Great article. I have, as a player been guilty of this, in the past, but now make it a point out of respect to the GM to keep my dice flat, even if they are having a hard time.

What I need to do, is to scan my players more often, to make sure that they are not bored during parts of the game. I try to keep the game moving, but exciting for one player is not always exciting for the group. Dice stacking and other fidgeting are great signs of players who are starting to lose interest in the current scene.

@TwoShedsJackson
To get a full treatise on dice rolling, get a copy of HackMaster Basic and refer to Chapter 12, on the proper care and handling dice.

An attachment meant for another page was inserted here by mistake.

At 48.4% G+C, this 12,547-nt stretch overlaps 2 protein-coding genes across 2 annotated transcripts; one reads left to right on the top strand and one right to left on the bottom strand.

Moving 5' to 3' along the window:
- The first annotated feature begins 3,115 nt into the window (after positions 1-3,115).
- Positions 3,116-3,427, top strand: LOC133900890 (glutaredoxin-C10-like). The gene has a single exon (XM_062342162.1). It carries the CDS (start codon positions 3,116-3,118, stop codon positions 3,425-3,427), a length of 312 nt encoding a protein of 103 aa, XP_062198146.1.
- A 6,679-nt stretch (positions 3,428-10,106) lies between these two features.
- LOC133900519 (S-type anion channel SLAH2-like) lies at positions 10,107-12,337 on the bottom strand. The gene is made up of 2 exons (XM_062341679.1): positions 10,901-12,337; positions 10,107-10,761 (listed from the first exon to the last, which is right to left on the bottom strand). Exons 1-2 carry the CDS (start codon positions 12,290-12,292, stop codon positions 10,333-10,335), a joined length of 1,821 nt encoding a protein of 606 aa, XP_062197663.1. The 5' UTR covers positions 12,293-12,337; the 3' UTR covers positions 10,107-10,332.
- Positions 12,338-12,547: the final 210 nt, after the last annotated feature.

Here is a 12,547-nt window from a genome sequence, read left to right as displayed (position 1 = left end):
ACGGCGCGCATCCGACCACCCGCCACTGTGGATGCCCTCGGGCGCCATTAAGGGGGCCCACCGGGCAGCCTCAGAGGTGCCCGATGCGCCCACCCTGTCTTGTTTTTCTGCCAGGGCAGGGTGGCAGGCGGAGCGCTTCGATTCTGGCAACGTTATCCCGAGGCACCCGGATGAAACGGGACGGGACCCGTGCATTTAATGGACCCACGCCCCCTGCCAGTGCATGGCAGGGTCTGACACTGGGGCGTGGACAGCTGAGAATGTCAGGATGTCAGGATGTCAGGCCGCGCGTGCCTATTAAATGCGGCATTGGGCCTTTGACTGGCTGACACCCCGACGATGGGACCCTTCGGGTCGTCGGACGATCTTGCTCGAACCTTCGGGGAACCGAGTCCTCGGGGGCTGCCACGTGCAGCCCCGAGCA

It comes complete with pictures of how to perform the most common dice rolls, including the infamous 2-Fisted Monkey roll.

#6 Comment By Kurt “Telas” Schneider On November 20, 2009 @ 12:39 pm

Thank you for this most excellent introduction to one of the oldest and most respected gaming-related activities.

I look forward to your article on the the proper etiquette of quoting Monty Python at the gaming table.

#7 Pingback By Know Your Role: The Three Roles of Gaming, Part 3 « Free-Range Gamer: Musings on Games, Gaming and Gamer Culture On March 14, 2010 @ 3:40 am

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#8 Pingback By Know Your Role: The Three Roles of Gaming, Part 3 | Monkey In The Cage On January 2, 2012 @ 10:27 am